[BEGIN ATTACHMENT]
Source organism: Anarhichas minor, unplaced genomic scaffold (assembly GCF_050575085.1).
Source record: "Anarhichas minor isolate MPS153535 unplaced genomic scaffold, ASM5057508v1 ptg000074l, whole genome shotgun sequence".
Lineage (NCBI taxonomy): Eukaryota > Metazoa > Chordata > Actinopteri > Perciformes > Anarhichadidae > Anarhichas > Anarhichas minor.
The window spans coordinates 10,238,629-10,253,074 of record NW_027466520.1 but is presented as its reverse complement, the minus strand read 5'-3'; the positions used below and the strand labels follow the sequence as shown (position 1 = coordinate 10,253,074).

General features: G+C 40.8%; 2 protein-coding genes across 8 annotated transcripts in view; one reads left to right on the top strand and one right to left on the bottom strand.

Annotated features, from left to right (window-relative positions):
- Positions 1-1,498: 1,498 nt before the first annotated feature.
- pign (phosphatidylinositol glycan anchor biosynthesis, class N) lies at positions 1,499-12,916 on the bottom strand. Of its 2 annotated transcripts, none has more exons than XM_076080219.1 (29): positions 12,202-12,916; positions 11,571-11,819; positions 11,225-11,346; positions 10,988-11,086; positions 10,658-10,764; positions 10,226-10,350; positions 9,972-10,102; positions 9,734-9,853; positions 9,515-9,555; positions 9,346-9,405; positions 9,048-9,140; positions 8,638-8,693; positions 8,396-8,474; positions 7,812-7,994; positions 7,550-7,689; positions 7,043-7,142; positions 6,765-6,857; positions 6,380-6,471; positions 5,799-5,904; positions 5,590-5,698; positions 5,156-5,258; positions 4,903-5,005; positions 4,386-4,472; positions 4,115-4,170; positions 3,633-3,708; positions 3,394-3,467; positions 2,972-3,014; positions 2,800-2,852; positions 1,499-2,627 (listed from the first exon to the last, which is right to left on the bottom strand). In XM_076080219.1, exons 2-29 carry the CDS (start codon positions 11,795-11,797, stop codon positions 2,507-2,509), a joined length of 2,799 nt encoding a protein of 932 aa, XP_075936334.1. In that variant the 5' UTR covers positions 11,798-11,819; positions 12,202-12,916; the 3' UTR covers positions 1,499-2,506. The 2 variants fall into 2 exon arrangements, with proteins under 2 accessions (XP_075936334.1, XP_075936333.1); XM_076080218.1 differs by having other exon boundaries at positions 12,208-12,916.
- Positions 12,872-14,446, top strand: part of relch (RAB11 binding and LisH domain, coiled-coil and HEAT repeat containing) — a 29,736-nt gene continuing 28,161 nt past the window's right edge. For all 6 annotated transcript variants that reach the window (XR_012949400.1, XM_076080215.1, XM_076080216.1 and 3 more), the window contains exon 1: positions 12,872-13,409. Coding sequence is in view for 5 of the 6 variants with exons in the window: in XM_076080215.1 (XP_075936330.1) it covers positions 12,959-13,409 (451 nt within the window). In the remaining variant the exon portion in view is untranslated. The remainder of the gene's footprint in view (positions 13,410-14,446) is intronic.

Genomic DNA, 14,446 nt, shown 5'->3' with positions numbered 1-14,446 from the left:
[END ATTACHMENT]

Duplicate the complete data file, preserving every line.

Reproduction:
Source organism: Anarhichas minor, unplaced genomic scaffold (assembly GCF_050575085.1).
Source record: "Anarhichas minor isolate MPS153535 unplaced genomic scaffold, ASM5057508v1 ptg000074l, whole genome shotgun sequence".
Lineage (NCBI taxonomy): Eukaryota > Metazoa > Chordata > Actinopteri > Perciformes > Anarhichadidae > Anarhichas > Anarhichas minor.
The window spans coordinates 10,238,629-10,253,074 of record NW_027466520.1 but is presented as its reverse complement, the minus strand read 5'-3'; the positions used below and the strand labels follow the sequence as shown (position 1 = coordinate 10,253,074).

General features: G+C 40.8%; 2 protein-coding genes across 8 annotated transcripts in view; one reads left to right on the top strand and one right to left on the bottom strand.

Annotated features, from left to right (window-relative positions):
- Positions 1-1,498: 1,498 nt before the first annotated feature.
- pign (phosphatidylinositol glycan anchor biosynthesis, class N) lies at positions 1,499-12,916 on the bottom strand. Of its 2 annotated transcripts, none has more exons than XM_076080219.1 (29): positions 12,202-12,916; positions 11,571-11,819; positions 11,225-11,346; positions 10,988-11,086; positions 10,658-10,764; positions 10,226-10,350; positions 9,972-10,102; positions 9,734-9,853; positions 9,515-9,555; positions 9,346-9,405; positions 9,048-9,140; positions 8,638-8,693; positions 8,396-8,474; positions 7,812-7,994; positions 7,550-7,689; positions 7,043-7,142; positions 6,765-6,857; positions 6,380-6,471; positions 5,799-5,904; positions 5,590-5,698; positions 5,156-5,258; positions 4,903-5,005; positions 4,386-4,472; positions 4,115-4,170; positions 3,633-3,708; positions 3,394-3,467; positions 2,972-3,014; positions 2,800-2,852; positions 1,499-2,627 (listed from the first exon to the last, which is right to left on the bottom strand). In XM_076080219.1, exons 2-29 carry the CDS (start codon positions 11,795-11,797, stop codon positions 2,507-2,509), a joined length of 2,799 nt encoding a protein of 932 aa, XP_075936334.1. In that variant the 5' UTR covers positions 11,798-11,819; positions 12,202-12,916; the 3' UTR covers positions 1,499-2,506. The 2 variants fall into 2 exon arrangements, with proteins under 2 accessions (XP_075936334.1, XP_075936333.1); XM_076080218.1 differs by having other exon boundaries at positions 12,208-12,916.
- Positions 12,872-14,446, top strand: part of relch (RAB11 binding and LisH domain, coiled-coil and HEAT repeat containing) — a 29,736-nt gene continuing 28,161 nt past the window's right edge. For all 6 annotated transcript variants that reach the window (XR_012949400.1, XM_076080215.1, XM_076080216.1 and 3 more), the window contains exon 1: positions 12,872-13,409. Coding sequence is in view for 5 of the 6 variants with exons in the window: in XM_076080215.1 (XP_075936330.1) it covers positions 12,959-13,409 (451 nt within the window). In the remaining variant the exon portion in view is untranslated. The remainder of the gene's footprint in view (positions 13,410-14,446) is intronic.

Genomic DNA, 14,446 nt, shown 5'->3' with positions numbered 1-14,446 from the left: